Reducing Costs Does Not Always Increase Profits

To be blunt, taking measures at cost reduction is often a naive way of trying to increase profits. It’s not that there’s no place for it, but it’s typically first-level thinking that fails to see the big picture.

It’s like rent control in government: on the surface, it looks like controlling what rental properties can charge will keep prices down. But ultimately what it does is decrease the incentive for people to rent property, thus creating a housing shortage. This has been the well documented outcome in cities like New York and others, all over the world (see Thomas Sowell’s Basic Economics: A Common Sense Guide to the Economy for a great treatment of this).

The reason is that cost reduction measures often cut into the very things that produce the revenue for a company — including intangibles such as employee morale. (Yes, employee morale translates into revenue because it results in employees going the extra mile, treating customers better and more proactively, generating ideas that can enhance productivity and performance, and is even a more effective way to reduce costs because it reduces turnover.)

Here’s what Jeff Pfeffer has to say on this in What Were They Thinking?: Unconventional Wisdom About Management:

In case you haven’t noticed, in spite of the many rounds of wage cuts, the major airlines have continued to lose market share to the discount carriers such as JetBlue and Southwest and have continued to bleed money. . . . That’s because the solution management seized on — cutting workers’ pay — actually doesn’t do very much to make organizations more profitable and competitive or even, in some cases, to reduce costs.

Instead, cutting employee wages often worsens company problems. Hourly rates of pay simply don’t do nearly as much as most people seem to believe to determine a company’s — or even a country’s — competitive advantage. That’s because wage rates are not the same thing as labor costs, labor costs don’t equal total costs, and — in many instances — while it is n ice to be low cost, low costs and profits aren’t perfectly correlated either. . . .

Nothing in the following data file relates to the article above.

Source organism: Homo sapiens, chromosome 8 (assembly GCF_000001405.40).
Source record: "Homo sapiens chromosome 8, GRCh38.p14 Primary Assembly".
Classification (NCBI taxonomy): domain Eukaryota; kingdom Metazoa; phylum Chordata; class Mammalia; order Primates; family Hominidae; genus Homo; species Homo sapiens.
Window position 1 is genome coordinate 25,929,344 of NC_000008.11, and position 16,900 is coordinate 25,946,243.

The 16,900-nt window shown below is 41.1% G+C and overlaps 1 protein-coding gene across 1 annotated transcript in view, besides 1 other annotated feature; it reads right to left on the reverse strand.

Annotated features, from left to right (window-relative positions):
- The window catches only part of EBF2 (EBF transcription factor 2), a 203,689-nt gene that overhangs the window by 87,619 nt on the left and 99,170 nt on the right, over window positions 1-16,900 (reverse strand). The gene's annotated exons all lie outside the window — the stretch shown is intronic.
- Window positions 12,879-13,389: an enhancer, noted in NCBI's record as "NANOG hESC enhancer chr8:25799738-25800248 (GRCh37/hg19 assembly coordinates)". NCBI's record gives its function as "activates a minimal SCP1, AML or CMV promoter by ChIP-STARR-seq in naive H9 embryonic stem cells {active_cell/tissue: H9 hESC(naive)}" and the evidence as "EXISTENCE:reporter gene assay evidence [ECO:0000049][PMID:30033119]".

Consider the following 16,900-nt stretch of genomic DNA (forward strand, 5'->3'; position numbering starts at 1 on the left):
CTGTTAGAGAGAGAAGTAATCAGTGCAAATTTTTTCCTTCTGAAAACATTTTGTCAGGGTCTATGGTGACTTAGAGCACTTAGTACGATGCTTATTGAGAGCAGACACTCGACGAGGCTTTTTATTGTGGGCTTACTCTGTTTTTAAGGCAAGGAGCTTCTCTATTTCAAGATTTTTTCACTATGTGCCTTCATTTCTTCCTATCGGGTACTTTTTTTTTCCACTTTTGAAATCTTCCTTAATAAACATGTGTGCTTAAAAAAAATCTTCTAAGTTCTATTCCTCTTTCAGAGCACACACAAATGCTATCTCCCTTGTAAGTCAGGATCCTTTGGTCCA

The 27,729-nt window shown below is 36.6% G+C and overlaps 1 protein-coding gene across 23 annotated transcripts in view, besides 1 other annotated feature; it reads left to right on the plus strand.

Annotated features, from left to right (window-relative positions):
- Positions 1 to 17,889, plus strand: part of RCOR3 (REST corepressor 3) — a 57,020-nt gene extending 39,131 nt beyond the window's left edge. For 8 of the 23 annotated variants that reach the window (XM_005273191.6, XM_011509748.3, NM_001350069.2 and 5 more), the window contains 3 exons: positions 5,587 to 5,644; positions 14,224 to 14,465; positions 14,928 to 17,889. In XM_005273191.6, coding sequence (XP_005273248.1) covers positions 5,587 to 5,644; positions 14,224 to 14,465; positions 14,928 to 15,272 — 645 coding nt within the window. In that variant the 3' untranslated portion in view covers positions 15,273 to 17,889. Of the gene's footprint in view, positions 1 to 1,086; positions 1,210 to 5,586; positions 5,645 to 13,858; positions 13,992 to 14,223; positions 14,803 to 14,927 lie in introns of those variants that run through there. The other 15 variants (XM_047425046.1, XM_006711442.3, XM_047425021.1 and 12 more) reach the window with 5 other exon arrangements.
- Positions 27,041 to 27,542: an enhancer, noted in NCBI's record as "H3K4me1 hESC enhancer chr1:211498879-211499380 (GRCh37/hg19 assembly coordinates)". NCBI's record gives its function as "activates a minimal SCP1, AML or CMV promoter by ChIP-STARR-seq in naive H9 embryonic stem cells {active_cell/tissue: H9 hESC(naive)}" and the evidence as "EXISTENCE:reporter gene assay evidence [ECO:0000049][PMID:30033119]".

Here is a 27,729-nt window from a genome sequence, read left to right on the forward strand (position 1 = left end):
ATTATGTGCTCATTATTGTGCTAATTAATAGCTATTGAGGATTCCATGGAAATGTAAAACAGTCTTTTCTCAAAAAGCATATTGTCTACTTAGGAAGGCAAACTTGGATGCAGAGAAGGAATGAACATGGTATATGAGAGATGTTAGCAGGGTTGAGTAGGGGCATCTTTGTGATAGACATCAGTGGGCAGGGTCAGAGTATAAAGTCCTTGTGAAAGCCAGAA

The competitive success of airlines such as Southwest, Alaska, and JetBlue depends on lots of things besides wage rates. For a start, it’s nice to be able to offer customers a product or service offering they actually want to buy. . . .

Virgin Atlantic Airways has consistently pursued a strategy of offering more amenities and better service for both its business-class and economy fares, and has generated a profit when other airlines have struggled. After further upgrading its business-class seats and service in 2004, the carrier reported a 26 percent increase in business-class traffic for the fiscal year ending in February 2005. . . .

In the automobile industry as well, profits depend on more than just costs. Profits are also affected by brand image and product design and quality, all of which affect how much people are willing to pay for a car.

There is much more to being profitable (or, for a non-profit, having the funding they need) than cutting costs and being efficient. Often, the things that are most efficient — such as making sure employees feel that they are valued and respected and treated well — appear inefficient at first. But that’s just a short-term perspective. In the long-term, these “inefficient” things are actually more efficient, because they are the best prevention of the truly large and inefficient costs of high turnover and low quality.